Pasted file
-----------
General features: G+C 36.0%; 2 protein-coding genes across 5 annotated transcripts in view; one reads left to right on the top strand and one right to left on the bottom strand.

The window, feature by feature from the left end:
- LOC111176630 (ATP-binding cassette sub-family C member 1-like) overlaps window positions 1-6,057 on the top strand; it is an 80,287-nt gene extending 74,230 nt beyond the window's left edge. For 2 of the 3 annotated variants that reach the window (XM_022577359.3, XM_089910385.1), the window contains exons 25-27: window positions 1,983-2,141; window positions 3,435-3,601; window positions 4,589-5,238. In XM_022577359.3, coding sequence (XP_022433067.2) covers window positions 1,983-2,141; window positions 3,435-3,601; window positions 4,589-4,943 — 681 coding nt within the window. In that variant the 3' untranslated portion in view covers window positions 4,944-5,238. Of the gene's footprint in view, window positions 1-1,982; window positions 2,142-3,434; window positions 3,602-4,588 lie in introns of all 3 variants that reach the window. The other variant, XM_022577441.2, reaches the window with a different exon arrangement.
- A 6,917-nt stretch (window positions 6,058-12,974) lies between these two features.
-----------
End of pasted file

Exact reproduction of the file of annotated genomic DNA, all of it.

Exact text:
General features: G+C 36.0%; 2 protein-coding genes across 5 annotated transcripts in view; one reads left to right on the top strand and one right to left on the bottom strand.

The window, feature by feature from the left end:
- LOC111176630 (ATP-binding cassette sub-family C member 1-like) overlaps window positions 1-6,057 on the top strand; it is an 80,287-nt gene extending 74,230 nt beyond the window's left edge. For 2 of the 3 annotated variants that reach the window (XM_022577359.3, XM_089910385.1), the window contains exons 25-27: window positions 1,983-2,141; window positions 3,435-3,601; window positions 4,589-5,238. In XM_022577359.3, coding sequence (XP_022433067.2) covers window positions 1,983-2,141; window positions 3,435-3,601; window positions 4,589-4,943 — 681 coding nt within the window. In that variant the 3' untranslated portion in view covers window positions 4,944-5,238. Of the gene's footprint in view, window positions 1-1,982; window positions 2,142-3,434; window positions 3,602-4,588 lie in introns of all 3 variants that reach the window. The other variant, XM_022577441.2, reaches the window with a different exon arrangement.
- A 6,917-nt stretch (window positions 6,058-12,974) lies between these two features.